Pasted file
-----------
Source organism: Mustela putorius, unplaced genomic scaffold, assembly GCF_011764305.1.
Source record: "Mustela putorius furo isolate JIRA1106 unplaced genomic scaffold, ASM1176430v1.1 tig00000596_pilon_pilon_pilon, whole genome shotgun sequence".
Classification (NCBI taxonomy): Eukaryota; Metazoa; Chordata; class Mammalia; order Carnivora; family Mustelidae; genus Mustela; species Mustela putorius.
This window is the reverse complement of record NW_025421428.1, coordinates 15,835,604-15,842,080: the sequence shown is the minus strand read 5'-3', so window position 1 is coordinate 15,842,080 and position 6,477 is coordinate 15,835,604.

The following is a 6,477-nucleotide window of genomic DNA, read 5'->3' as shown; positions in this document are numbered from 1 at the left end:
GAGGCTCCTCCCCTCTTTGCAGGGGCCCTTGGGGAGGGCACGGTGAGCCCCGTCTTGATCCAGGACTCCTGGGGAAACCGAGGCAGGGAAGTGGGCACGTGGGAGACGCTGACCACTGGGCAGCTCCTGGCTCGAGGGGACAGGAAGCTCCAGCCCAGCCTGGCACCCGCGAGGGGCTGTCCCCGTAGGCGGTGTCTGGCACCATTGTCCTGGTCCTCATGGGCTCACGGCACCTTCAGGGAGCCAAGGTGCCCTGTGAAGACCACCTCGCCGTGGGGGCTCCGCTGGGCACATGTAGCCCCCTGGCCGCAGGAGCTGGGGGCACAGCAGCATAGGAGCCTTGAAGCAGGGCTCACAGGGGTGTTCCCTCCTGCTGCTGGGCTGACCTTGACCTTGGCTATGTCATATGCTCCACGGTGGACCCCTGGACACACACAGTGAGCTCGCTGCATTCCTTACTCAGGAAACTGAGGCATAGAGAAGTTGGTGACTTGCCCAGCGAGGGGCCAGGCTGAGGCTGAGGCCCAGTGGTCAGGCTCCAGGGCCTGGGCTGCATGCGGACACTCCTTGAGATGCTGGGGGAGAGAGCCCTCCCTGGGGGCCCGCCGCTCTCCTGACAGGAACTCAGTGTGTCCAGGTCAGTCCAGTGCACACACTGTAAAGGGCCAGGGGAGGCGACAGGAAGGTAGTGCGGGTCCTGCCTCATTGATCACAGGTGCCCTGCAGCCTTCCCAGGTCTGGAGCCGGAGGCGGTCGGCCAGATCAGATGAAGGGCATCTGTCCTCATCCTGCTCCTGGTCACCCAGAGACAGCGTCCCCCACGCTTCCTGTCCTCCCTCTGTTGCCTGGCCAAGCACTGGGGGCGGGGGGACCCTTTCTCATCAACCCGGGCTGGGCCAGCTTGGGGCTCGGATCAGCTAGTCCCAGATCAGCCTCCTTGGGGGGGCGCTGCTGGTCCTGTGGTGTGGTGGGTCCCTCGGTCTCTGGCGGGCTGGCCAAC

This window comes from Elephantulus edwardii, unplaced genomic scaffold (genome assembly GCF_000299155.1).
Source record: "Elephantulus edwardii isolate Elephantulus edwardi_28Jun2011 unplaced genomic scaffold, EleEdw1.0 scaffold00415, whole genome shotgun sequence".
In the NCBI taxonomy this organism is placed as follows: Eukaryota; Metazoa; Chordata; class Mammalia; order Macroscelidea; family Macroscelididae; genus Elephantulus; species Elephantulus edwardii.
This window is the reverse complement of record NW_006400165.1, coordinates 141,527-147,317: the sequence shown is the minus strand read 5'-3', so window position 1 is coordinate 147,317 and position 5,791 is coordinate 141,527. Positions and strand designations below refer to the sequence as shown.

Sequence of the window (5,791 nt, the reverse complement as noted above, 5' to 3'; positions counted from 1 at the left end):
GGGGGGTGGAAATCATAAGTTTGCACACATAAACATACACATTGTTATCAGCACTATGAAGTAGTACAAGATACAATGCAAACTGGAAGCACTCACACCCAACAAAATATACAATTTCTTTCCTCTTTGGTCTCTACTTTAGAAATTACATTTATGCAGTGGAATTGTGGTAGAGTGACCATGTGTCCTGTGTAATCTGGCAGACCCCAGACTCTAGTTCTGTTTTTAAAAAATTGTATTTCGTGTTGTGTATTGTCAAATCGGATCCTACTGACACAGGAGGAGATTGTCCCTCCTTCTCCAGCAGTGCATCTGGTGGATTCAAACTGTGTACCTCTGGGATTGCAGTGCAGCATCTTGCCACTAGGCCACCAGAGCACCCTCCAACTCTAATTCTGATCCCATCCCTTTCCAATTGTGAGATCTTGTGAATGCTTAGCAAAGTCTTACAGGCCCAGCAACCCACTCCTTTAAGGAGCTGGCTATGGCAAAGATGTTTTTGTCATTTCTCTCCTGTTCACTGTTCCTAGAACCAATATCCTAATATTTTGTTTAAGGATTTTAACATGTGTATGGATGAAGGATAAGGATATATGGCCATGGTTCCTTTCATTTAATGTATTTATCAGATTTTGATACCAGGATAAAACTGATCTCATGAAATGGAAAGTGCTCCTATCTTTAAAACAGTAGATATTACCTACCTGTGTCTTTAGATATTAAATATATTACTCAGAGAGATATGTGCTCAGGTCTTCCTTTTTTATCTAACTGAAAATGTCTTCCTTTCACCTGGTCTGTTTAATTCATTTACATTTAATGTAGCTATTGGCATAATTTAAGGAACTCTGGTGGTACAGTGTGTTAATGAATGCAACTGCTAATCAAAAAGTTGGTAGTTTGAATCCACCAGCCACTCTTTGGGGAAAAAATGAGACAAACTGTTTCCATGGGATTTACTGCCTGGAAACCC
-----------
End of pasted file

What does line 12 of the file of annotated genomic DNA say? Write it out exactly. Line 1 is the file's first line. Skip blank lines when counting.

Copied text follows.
GGGGGGTGGAAATCATAAGTTTGCACACATAAACATACACATTGTTATCAGCACTATGAAGTAGTACAAGATACAATGCAAACTGGAAGCACTCACACCCAACAAAATATACAATTTCTTTCCTCTTTGGTCTCTACTTTAGAAATTACATTTATGCAGTGGAATTGTGGTAGAGTGACCATGTGTCCTGTGTAATCTGGCAGACCCCAGACTCTAGTTCTGTTTTTAAAAAATTGTATTTCGTGTTGTGTATTGTCAAATCGGATCCTACTGACACAGGAGGAGATTGTCCCTCCTTCTCCAGCAGTGCATCTGGTGGATTCAAACTGTGTACCTCTGGGATTGCAGTGCAGCATCTTGCCACTAGGCCACCAGAGCACCCTCCAACTCTAATTCTGATCCCATCCCTTTCCAATTGTGAGATCTTGTGAATGCTTAGCAAAGTCTTACAGGCCCAGCAACCCACTCCTTTAAGGAGCTGGCTATGGCAAAGATGTTTTTGTCATTTCTCTCCTGTTCACTGTTCCTAGAACCAATATCCTAATATTTTGTTTAAGGATTTTAACATGTGTATGGATGAAGGATAAGGATATATGGCCATGGTTCCTTTCATTTAATGTATTTATCAGATTTTGATACCAGGATAAAACTGATCTCATGAAATGGAAAGTGCTCCTATCTTTAAAACAGTAGATATTACCTACCTGTGTCTTTAGATATTAAATATATTACTCAGAGAGATATGTGCTCAGGTCTTCCTTTTTTATCTAACTGAAAATGTCTTCCTTTCACCTGGTCTGTTTAATTCATTTACATTTAATGTAGCTATTGGCATAATTTAAGGAACTCTGGTGGTACAGTGTGTTAATGAATGCAACTGCTAATCAAAAAGTTGGTAGTTTGAATCCACCAGCCACTCTTTGGGGAAAAAATGAGACAAACTGTTTCCATGGGATTTACTGCCTGGAAACCC